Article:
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Magisterium

«Let us affirm together the priority of God»

Meeting with the Muslim Community in the courtyard of the great Ommayad Mosque in Damascus.

 

 

Speech by the Holy Father John Paul II

 

Sunday, May 6th 2001

 

 

Dear Muslim Friends,

 

As-salámu 'aláikum!

 

 

I praise God from my heart for blessing us with this meeting. I am very thankful to you for the warm welcome I have received in the tradition of hospitality so dear to this region's people. I would especially like to thank the Minister of the Waqf and the Great Mufti for their greetings, which were expressed with that great desire for peace which fills the hearts of all people of good will. My jubilee pilgrimage has been characterised by numerous important meetings with Muslim leaders from Cairo to Jerusalem, and now I am profoundly moved by the fact that I am able to be your guest here in the Great Ommayad Mosque, which is so rich with religious history. Your land is dear to Christians: here our religion lived through key moments in its growth and its doctrinal development, and here there are Christian communities which have lived in peace and harmony with their Muslim neighbours for many centuries.

 

 

We are meeting near the tomb that both Christians and Muslims consider to be that of John the Baptist, known as Yahya in the Muslim tradition. The son of Zaccharias is a person of fundamental importance in the history of Christianity, since as the Precursor he prepared the way for Christ. The life of John, entirely dedicated to God, was crowned with martyrdom. May his witness enlighten all those who here venerate his memory, so that they, and we, may understand that the great task of life is the search for truth and God's justice.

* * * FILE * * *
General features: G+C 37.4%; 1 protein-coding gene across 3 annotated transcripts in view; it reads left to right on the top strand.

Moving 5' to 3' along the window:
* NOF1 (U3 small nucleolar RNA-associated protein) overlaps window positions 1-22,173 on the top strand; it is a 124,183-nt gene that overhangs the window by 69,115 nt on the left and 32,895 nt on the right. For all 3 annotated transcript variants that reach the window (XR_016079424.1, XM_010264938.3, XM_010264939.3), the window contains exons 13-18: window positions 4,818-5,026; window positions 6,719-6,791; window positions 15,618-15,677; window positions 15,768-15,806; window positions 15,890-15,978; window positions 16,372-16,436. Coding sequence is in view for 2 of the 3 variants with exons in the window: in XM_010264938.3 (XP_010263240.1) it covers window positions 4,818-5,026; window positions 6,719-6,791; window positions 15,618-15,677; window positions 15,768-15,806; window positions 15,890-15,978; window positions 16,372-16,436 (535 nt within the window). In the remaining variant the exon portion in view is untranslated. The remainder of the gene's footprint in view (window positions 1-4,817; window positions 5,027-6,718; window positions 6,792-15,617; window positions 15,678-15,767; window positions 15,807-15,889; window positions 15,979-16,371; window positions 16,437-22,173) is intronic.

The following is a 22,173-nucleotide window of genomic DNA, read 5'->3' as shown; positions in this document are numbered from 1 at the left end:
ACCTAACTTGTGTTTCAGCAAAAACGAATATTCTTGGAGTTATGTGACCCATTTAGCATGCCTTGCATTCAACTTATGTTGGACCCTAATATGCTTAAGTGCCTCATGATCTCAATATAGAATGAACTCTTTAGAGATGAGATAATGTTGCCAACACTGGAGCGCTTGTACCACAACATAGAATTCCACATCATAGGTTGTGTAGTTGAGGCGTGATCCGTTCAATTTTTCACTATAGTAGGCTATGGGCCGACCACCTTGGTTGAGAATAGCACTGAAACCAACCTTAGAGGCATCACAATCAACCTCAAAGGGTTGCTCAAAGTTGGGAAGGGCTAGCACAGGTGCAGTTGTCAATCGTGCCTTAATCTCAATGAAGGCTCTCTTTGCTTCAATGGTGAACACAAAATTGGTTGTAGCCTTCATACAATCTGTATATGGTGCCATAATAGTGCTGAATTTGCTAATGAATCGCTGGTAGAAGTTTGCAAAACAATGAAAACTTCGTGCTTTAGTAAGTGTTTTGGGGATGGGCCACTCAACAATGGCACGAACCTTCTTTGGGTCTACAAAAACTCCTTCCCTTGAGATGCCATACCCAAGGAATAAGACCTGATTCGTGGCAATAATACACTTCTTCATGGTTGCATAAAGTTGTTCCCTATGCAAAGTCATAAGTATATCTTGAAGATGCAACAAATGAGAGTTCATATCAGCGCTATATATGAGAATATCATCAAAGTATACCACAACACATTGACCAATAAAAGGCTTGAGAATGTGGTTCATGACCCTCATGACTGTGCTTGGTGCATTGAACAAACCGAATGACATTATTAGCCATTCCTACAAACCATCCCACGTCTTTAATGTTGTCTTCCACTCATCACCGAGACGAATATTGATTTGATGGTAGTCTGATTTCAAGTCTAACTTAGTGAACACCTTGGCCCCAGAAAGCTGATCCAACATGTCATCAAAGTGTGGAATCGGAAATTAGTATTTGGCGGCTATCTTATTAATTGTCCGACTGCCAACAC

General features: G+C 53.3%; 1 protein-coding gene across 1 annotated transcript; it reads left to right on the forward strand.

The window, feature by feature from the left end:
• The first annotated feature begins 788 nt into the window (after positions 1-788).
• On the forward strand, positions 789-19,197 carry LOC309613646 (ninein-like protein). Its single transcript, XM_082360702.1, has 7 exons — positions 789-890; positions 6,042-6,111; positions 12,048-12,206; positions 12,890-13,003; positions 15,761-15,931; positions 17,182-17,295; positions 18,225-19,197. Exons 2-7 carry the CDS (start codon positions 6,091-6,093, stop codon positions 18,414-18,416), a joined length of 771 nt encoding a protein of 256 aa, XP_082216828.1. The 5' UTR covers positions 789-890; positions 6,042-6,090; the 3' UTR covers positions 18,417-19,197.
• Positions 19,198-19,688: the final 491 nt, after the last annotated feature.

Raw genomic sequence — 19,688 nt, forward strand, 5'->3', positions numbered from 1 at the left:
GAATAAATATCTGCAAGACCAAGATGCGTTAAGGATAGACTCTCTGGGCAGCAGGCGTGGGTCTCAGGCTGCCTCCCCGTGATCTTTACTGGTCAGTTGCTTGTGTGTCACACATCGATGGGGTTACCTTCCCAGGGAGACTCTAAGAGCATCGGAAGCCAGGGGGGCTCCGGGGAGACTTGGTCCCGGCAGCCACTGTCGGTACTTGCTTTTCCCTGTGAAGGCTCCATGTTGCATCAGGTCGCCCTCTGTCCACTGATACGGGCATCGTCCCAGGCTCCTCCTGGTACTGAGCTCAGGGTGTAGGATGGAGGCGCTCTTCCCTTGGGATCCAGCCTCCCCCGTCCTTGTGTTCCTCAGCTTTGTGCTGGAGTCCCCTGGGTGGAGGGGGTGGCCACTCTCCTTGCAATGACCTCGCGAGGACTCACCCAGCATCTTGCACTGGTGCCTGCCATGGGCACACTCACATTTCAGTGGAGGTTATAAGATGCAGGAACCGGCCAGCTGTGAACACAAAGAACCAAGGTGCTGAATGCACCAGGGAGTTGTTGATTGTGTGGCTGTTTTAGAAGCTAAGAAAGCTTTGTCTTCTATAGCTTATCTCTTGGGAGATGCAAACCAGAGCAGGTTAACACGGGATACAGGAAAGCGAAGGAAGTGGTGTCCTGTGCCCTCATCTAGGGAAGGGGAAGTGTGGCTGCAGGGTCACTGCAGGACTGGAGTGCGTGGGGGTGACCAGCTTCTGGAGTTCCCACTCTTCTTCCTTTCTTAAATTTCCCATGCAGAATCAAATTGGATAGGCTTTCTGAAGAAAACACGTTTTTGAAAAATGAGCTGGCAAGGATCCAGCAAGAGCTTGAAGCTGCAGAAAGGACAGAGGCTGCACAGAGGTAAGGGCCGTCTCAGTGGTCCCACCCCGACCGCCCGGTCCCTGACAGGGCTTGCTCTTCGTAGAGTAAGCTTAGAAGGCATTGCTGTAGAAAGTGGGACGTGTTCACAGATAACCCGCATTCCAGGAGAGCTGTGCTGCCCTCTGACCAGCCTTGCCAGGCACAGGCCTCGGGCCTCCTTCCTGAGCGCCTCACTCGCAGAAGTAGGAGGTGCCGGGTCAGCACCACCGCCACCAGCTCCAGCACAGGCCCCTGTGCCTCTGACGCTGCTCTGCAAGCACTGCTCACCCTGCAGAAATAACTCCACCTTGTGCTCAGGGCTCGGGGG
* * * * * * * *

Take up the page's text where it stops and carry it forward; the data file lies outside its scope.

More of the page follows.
The fact that our meeting is taking place in this famous place of prayer reminds us that man is a spiritual being, called to recognise and respect the absolute priority of God in every thing. Christians and Muslims agree on the fact that the encounter with God in prayer is the necessary nourishment of our soul, without which our heart withers away and our will no longer looks to the good but gives itself over to evil.

 

 

The place of prayer is dear to both Christians and Muslims as an oasis in which one meets with the Merciful God along the walk towards eternal life and with one's brothers and sisters in the bond of religion. During occasions such as weddings, funerals or other celebrations, when Christians and Muslims show a silent respect for the prayers of the other, they testify to that which unites them without however hiding or denying that which separates them.

 

It is in the mosques and in the churches that the Muslim and Christian communities forge their religious identity, and it is there that our youth receive a significant part of their religious education. What sense of identity is instilled in young Christians and young Muslims in our churches and mosques? I strongly hope that religious leaders and teachers, both Muslim and Christian, present our two great religious communities "as communities in respectful dialogue and never again as communities in conflict". It is important that young people be taught the ways of respect and understanding, so that they are not led to abuse religion itself in order to promote or justify hatred and violence. Violence destroys the image of the Creator in His creatures and should never be considered the fruit of religious convictions.